The director also illustrates a complex relationship between Alia and her mother Khedija, which could be deciphered in different ways. Sid Ali’s death coincides with Alia’s decision to have the baby, a baby she intends to name after her mother. Until the very end of the film, Alia focuses on men (either her father or love interest Lofti) and enhancing her musical ambitions. Only at the conclusion, I believe, Alia reorients herself towards her mother, as she prepares to embrace the role herself. Throughout the rest of the film, however, the director highlights Alia’s frustration with Khedija. The daughter’s most apparent inheritance from her mother is her beauty. Various characters refer to Alia and Khedija’s resemblance and good looks. Like music, attractiveness can be a double-edged sword. Khedija’s life testifies to the dangers of beauty: her looks have (unintentionally) seduced unwanted attention. By the end of her life, Khedija rages, “I hate myself! I hate this body!” Lovely yet hazardous looks is a legacy Khedija leaves to Alia. The director exemplifies Alia’s struggle through the motif of the mirror. For example, in the midst of a fight with her mother, Alia turns to the glass and murmurs, “I always see you in my reflection,” before smashing it to pieces. Her looks thus highlight her frustration. On a journey to discover her father and earn his love, at every turn she encounters her mother. While Alia without doubt loves and cares for her mother, she yearns to leave the palace and live a life that completely contrasts to Khedija’s. Yet by the end of the film, Alia leaves her father to rest in peace and reconciles with her mother and her unborn baby.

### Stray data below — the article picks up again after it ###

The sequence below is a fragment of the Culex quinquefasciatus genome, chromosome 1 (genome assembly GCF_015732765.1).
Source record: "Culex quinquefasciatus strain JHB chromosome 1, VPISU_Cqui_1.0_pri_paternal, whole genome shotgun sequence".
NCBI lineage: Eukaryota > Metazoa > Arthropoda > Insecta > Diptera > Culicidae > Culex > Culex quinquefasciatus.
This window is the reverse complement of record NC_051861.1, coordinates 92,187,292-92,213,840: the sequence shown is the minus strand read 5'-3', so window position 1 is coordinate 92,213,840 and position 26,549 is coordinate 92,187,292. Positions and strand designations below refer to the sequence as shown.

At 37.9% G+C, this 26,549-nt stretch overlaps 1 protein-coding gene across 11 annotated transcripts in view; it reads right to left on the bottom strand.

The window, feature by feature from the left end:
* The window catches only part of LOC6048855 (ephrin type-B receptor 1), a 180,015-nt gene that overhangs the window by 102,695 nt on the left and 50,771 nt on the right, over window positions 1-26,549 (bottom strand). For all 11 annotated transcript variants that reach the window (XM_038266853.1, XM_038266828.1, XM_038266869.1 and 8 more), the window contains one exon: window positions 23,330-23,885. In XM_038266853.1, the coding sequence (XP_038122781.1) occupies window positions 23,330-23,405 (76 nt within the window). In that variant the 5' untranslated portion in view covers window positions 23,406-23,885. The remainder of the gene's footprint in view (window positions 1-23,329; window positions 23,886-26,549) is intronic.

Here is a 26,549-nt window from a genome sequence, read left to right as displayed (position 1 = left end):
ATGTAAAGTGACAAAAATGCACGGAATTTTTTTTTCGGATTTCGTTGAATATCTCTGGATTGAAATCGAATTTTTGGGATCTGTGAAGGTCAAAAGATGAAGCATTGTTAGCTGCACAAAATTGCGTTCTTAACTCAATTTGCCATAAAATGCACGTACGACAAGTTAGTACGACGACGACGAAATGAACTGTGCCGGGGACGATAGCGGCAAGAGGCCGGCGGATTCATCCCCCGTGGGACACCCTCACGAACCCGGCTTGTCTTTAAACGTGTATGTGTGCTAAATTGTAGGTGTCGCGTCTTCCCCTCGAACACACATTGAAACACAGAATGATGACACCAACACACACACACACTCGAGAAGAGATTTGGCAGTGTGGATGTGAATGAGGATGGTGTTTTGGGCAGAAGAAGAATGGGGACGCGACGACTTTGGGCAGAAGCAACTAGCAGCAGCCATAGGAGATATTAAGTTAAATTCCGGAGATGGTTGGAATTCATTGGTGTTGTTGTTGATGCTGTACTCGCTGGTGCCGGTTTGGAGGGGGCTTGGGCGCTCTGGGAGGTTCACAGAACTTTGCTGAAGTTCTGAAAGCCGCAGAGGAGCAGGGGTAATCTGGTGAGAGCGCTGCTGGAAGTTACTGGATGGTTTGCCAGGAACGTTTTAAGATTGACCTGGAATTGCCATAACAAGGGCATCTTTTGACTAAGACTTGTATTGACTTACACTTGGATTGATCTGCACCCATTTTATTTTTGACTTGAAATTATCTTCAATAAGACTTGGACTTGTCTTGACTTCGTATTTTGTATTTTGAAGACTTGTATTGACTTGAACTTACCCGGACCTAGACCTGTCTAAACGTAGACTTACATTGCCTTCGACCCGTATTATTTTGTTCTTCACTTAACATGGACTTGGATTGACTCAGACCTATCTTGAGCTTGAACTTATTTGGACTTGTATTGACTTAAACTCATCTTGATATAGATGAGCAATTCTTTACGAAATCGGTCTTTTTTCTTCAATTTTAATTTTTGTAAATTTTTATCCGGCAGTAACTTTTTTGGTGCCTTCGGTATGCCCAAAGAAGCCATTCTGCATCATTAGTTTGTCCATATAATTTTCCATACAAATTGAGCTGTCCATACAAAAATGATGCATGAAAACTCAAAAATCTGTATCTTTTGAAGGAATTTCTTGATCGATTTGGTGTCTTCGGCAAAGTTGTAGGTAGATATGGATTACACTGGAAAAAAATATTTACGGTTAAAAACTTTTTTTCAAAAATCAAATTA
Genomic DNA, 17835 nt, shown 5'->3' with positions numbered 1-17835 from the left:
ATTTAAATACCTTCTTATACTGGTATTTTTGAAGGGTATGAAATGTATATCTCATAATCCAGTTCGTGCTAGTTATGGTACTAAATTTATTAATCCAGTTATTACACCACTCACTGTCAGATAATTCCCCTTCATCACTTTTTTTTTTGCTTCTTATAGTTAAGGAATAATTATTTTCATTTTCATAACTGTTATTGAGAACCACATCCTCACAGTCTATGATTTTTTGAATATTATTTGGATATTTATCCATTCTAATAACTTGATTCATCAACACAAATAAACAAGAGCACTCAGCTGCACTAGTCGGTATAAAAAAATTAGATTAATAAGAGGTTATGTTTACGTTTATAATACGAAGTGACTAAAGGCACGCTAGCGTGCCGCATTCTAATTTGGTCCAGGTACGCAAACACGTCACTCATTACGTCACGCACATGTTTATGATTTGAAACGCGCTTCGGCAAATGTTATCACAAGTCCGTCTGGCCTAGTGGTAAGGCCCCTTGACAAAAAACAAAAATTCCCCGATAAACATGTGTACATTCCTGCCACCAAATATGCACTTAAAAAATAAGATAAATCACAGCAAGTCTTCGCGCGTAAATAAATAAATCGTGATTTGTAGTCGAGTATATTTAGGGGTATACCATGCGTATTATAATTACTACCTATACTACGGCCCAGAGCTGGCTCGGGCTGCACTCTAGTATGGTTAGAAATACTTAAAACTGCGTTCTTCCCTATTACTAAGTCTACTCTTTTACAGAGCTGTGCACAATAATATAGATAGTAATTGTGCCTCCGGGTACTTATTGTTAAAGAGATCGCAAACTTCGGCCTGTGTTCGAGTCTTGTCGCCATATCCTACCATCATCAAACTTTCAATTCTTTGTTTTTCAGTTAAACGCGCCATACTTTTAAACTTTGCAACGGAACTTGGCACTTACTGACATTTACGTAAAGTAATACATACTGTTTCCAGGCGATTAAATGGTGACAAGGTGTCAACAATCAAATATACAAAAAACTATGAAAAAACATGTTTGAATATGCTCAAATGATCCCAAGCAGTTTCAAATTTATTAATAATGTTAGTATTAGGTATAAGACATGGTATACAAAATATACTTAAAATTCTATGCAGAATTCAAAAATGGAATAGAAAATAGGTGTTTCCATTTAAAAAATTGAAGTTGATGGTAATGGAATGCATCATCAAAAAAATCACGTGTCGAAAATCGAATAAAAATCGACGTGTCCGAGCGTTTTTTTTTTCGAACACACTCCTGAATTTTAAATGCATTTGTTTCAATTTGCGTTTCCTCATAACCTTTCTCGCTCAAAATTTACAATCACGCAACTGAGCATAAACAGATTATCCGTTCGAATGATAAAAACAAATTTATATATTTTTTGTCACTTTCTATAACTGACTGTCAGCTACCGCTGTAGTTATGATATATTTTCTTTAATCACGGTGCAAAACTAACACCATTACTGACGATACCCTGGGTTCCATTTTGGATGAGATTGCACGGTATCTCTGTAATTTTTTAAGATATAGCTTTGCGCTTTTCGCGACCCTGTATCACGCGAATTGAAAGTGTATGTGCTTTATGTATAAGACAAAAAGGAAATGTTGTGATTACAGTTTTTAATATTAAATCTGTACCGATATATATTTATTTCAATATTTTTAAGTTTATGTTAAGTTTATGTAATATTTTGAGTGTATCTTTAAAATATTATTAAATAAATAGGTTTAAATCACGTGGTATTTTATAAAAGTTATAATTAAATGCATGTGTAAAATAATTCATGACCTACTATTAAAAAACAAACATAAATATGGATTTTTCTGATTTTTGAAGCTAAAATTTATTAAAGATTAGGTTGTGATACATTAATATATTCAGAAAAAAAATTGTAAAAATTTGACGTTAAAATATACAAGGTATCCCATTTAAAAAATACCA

In retrospect, I appreciate the director’s use of dense symbols, like mirrors or music, to subtly enrichen the relationships between Alia and her parents. Because so much of their relationships are silent and unspoken, these visual and audial devices convey the depth of their complex emotions. In addition, I think these symbols intensify the film’s ambiguity and potential for interpretation and broaden audience readings of the story, which is ultimately pivotal for varied viewers. Perhaps the film could have profited more by incorporating more of Tunisia’s revolutionary trajectory. Regardless, the director manages to poetically manifest the excitement of impending revolution and the subsequent disillusionment through Alia’s life story, despite the fact that she does not directly treat it. Personally, I enjoyed the film. The detailed set designs and costumes, etc… truly transport viewers to another time and place while also inviting active reflection and contemplation.